The molecular mechanism of neuritogenesis has been extensively studied but remains unclear. In this study, we identified Mob2 protein which plays a significant role in promoting neurite formation in Neuro2A (N2A) cells. Our results showed that Mob2 was expressed in developing N2A cells. To study whether Mob2 was involved in neurite formation, we downregulated Mob2 expression using RNA interference and found that neurite formation decreased in low serum induced N2A cells. In addition, we found that overexpression of Mob2 promoted neurite formation in N2A cells. Furthermore, downregulation of Mob2 expression altered the rearrangement of the actin cytoskeleton and decreased the expression of phosphorylated Moesin. Together, these results provide information on the role of Mob2 in mediating neurite formation.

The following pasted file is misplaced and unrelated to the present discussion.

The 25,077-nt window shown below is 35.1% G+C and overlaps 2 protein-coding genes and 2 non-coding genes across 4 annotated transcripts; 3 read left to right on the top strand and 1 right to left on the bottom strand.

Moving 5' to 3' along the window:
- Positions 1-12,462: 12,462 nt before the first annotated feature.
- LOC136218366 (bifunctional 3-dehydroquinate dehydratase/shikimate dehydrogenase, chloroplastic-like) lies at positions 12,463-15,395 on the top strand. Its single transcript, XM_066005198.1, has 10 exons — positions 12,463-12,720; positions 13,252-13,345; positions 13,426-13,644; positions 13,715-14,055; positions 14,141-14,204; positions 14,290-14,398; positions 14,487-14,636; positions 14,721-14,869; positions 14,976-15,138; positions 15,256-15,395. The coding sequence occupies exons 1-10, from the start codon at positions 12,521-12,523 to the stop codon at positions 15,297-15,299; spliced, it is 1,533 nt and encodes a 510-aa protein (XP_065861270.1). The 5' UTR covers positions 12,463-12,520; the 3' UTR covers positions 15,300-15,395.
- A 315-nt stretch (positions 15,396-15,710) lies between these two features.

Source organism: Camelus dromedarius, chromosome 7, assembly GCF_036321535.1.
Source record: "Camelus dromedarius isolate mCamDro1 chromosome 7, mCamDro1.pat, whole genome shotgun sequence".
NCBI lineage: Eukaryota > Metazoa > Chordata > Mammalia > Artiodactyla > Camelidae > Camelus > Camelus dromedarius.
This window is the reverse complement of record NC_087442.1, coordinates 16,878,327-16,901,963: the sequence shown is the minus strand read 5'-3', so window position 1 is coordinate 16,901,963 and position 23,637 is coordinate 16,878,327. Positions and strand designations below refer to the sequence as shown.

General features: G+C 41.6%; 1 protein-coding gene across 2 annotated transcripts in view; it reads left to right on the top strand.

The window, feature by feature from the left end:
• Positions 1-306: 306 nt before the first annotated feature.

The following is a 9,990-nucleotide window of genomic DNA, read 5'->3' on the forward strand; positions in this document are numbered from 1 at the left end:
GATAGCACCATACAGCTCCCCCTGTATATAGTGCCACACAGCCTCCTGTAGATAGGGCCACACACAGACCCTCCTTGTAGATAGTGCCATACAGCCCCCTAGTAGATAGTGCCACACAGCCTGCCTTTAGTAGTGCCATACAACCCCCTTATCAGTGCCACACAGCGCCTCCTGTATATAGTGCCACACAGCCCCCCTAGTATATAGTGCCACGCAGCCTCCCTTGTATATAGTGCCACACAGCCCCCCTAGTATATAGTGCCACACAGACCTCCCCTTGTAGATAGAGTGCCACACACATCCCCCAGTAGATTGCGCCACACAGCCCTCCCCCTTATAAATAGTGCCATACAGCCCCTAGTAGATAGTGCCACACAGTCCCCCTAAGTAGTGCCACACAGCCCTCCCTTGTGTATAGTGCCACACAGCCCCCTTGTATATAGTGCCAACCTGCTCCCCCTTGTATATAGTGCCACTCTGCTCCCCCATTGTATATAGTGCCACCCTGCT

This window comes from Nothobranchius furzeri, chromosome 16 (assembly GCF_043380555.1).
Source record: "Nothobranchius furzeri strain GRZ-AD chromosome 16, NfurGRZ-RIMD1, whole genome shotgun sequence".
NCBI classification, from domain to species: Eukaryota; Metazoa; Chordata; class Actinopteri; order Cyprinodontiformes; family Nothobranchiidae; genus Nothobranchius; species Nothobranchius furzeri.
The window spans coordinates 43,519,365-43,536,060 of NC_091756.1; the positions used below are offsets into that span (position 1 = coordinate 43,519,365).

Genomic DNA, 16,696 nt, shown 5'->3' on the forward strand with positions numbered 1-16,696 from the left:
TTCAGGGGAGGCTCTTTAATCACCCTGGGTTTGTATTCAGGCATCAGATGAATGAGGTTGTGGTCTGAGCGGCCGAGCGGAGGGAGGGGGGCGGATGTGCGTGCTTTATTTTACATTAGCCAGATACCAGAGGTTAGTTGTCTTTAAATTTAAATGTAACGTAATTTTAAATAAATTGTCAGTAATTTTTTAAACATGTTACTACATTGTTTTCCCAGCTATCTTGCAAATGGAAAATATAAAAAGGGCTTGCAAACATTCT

The Possible Crosstalk of MOB2 With NDR1/2 Kinases in Cell Cycle and DNA Damage Signaling.
Gundogdu Ramazan,Hergovich Alexander
Journal of cell signaling
This article is the authors' opinion of the roles of the signal transducer Mps one binder 2 (MOB2) in the control of cell cycle progression and the DNA Damage Response (DDR). We recently found that endogenous MOB2 is required to prevent the accumulation of endogenous DNA damage in order to prevent the undesired, and possibly detrimental, activation of cell cycle checkpoints. In this regard, it is noteworthy that MOB2 has been linked biochemically to the regulation of the NDR1/2 (aka STK38/STK38L) protein kinases, which themselves have functions at different steps of the cell cycle. Therefore, we are speculating in this article about the possible connections of MOB2 with NDR1/2 kinases in cell cycle and DDR Signaling.
Growth-inhibitory effects of MOB2 on human hepatic carcinoma cell line SMMC-7721.
Leng Jian-Jun,Tan Hua-Min,Chen Ke,Shen Wei-Gan,Tan Jing-Wang
World journal of gastroenterology